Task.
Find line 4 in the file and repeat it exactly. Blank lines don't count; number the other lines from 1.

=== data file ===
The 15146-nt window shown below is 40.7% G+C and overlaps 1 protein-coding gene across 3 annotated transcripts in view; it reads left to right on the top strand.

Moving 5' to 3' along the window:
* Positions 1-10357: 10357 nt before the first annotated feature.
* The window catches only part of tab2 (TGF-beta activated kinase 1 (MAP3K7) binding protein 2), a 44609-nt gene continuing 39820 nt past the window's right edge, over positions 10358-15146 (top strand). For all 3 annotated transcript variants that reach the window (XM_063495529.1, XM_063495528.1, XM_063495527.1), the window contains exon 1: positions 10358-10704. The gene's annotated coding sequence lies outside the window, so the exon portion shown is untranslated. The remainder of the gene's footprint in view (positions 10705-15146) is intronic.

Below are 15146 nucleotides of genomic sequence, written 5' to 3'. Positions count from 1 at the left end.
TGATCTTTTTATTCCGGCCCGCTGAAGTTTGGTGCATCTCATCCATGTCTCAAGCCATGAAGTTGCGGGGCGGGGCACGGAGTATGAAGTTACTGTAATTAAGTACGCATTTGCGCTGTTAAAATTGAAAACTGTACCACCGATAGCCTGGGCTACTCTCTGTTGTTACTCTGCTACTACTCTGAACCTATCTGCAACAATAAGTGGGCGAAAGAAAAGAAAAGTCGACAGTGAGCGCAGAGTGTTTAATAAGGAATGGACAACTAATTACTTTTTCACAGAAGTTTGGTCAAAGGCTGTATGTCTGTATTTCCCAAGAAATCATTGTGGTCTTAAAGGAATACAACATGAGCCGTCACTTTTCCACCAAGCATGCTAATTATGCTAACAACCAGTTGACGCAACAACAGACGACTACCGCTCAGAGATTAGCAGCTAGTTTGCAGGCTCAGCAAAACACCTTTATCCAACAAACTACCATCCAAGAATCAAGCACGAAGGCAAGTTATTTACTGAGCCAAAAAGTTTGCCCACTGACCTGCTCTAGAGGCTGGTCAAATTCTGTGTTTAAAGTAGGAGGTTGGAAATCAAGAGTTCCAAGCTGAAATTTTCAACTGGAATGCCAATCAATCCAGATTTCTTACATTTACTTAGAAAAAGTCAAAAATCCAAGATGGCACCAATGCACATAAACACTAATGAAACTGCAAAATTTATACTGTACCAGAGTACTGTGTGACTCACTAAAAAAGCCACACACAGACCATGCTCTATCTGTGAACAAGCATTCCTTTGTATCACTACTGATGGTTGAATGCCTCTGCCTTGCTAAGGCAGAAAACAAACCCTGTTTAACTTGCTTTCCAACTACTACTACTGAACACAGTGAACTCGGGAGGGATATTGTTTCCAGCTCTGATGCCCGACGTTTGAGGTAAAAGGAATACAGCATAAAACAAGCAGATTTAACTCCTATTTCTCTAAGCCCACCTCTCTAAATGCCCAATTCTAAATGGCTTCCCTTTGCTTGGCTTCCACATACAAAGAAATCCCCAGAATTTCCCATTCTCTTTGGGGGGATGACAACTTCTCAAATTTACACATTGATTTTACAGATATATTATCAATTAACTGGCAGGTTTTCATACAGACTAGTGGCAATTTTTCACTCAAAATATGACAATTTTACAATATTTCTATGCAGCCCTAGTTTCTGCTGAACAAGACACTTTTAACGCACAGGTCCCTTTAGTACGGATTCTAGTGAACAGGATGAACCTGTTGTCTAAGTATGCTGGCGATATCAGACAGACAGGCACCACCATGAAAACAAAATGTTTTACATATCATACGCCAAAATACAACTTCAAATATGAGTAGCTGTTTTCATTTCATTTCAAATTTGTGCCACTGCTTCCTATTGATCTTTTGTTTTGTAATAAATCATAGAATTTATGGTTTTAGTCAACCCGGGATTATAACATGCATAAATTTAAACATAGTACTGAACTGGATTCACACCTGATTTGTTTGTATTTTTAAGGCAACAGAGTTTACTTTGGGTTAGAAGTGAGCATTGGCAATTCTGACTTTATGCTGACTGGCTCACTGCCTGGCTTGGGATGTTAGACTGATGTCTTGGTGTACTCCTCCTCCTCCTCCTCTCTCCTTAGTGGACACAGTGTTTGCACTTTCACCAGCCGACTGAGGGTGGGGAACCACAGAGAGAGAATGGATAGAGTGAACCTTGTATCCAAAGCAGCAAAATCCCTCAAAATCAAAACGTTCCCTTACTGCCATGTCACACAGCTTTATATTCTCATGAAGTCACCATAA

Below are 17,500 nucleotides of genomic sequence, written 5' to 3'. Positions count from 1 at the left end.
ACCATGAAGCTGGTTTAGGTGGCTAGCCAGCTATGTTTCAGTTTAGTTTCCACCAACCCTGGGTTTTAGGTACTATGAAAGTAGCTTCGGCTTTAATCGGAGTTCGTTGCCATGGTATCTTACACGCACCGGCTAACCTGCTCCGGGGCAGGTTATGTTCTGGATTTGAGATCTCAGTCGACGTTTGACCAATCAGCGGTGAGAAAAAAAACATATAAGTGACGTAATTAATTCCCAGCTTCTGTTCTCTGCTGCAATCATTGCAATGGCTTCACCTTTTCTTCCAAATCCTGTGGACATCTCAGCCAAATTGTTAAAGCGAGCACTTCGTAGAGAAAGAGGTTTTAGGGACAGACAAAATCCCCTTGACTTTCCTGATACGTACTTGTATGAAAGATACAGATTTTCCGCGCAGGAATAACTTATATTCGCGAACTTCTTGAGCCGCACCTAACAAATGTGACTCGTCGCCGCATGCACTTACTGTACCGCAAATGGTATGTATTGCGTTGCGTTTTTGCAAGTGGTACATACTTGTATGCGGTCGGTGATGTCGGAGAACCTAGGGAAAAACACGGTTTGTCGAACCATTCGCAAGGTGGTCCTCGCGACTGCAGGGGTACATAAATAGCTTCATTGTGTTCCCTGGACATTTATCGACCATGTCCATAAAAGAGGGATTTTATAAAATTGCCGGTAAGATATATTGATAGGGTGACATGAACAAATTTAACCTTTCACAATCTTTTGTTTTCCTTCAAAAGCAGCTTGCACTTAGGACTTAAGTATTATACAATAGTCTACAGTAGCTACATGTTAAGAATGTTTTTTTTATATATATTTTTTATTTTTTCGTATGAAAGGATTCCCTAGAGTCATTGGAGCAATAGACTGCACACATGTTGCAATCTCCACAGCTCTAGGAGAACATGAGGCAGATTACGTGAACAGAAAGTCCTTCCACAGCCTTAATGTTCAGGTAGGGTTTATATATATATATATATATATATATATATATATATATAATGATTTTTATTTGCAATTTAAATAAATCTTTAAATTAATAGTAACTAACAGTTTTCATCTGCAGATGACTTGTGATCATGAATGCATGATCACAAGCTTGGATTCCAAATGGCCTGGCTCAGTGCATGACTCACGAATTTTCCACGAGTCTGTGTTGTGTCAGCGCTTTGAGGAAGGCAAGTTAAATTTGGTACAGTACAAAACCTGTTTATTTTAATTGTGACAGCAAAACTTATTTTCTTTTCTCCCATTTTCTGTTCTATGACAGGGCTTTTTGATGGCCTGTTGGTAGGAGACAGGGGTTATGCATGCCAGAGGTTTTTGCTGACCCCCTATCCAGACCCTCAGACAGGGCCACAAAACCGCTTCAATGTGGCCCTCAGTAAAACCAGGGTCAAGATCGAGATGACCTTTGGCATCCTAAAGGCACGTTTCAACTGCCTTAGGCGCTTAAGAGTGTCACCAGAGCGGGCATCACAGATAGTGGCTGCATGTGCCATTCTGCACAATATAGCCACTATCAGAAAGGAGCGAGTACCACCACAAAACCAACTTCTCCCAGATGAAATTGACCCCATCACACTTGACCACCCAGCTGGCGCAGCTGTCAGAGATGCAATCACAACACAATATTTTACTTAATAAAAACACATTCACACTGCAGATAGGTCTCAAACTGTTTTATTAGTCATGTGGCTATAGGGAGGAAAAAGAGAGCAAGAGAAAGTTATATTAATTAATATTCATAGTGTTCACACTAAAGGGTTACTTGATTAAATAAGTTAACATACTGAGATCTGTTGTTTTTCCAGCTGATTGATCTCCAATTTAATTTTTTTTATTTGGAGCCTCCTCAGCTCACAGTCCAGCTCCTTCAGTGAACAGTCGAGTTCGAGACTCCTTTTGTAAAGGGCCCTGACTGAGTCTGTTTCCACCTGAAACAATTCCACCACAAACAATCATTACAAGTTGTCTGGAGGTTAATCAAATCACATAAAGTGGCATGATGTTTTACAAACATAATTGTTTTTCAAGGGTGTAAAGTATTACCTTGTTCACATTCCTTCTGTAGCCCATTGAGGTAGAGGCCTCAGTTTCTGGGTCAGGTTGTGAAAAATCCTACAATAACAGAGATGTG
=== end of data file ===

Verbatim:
* The window catches only part of tab2 (TGF-beta activated kinase 1 (MAP3K7) binding protein 2), a 44609-nt gene continuing 39820 nt past the window's right edge, over positions 10358-15146 (top strand). For all 3 annotated transcript variants that reach the window (XM_063495529.1, XM_063495528.1, XM_063495527.1), the window contains exon 1: positions 10358-10704. The gene's annotated coding sequence lies outside the window, so the exon portion shown is untranslated. The remainder of the gene's footprint in view (positions 10705-15146) is intronic.